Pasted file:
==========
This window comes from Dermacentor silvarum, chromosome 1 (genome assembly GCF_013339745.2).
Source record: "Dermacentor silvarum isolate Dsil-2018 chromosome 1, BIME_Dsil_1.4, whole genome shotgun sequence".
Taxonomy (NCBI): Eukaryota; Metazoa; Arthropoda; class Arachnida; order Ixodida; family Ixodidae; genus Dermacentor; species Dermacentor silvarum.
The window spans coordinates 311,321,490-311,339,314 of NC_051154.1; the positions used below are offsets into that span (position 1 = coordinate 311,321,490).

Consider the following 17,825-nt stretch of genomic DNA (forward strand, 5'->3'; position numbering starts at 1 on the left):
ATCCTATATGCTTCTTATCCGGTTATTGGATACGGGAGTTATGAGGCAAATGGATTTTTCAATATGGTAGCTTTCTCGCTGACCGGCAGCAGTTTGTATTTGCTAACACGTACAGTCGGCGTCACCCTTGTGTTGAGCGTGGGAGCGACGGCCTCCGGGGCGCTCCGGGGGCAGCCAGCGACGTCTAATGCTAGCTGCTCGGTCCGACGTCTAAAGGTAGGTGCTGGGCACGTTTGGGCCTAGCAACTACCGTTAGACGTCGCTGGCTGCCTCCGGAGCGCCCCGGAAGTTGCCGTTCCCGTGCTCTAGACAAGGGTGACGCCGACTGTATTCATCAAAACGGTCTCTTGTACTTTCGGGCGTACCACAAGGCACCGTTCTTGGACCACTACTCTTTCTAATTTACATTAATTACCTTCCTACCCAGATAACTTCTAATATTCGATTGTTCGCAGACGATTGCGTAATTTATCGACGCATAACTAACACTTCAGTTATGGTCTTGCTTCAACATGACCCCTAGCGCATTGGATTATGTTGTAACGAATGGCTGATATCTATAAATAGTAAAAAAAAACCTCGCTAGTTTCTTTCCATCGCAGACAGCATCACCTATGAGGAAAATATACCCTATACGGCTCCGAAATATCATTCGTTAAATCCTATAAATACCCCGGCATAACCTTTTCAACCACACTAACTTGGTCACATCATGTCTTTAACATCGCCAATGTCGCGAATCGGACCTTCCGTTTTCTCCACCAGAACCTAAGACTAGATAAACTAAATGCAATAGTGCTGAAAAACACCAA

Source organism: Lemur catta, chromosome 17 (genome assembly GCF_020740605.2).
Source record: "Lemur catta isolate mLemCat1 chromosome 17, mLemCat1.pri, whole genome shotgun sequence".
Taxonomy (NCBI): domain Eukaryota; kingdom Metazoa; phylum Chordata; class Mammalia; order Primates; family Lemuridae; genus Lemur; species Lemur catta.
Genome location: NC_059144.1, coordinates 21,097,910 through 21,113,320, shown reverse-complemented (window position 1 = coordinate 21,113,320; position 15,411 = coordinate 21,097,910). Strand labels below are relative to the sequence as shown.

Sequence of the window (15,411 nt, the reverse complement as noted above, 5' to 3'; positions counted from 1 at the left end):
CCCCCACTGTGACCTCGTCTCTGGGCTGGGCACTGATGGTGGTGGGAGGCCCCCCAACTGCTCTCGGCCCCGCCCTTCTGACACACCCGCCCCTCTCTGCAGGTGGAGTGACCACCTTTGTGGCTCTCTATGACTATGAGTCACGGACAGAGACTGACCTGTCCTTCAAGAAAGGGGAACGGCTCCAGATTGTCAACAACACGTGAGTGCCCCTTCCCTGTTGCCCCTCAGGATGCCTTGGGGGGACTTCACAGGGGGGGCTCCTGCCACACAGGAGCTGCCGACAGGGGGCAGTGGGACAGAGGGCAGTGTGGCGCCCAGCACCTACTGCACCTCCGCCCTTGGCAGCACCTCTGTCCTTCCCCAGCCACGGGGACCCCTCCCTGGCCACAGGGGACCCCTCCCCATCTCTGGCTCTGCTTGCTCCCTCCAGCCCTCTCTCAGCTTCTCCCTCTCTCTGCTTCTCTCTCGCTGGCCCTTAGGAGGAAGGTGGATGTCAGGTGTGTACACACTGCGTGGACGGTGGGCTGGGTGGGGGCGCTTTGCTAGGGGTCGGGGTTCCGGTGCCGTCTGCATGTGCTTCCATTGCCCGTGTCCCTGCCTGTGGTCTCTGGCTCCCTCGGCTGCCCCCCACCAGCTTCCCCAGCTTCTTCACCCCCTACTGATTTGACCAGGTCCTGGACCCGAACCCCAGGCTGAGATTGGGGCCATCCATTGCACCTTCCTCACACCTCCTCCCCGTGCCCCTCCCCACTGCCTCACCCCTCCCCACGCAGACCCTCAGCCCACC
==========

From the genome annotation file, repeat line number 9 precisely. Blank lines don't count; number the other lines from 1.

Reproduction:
Taxonomy (NCBI): domain Eukaryota; kingdom Metazoa; phylum Chordata; class Mammalia; order Primates; family Lemuridae; genus Lemur; species Lemur catta.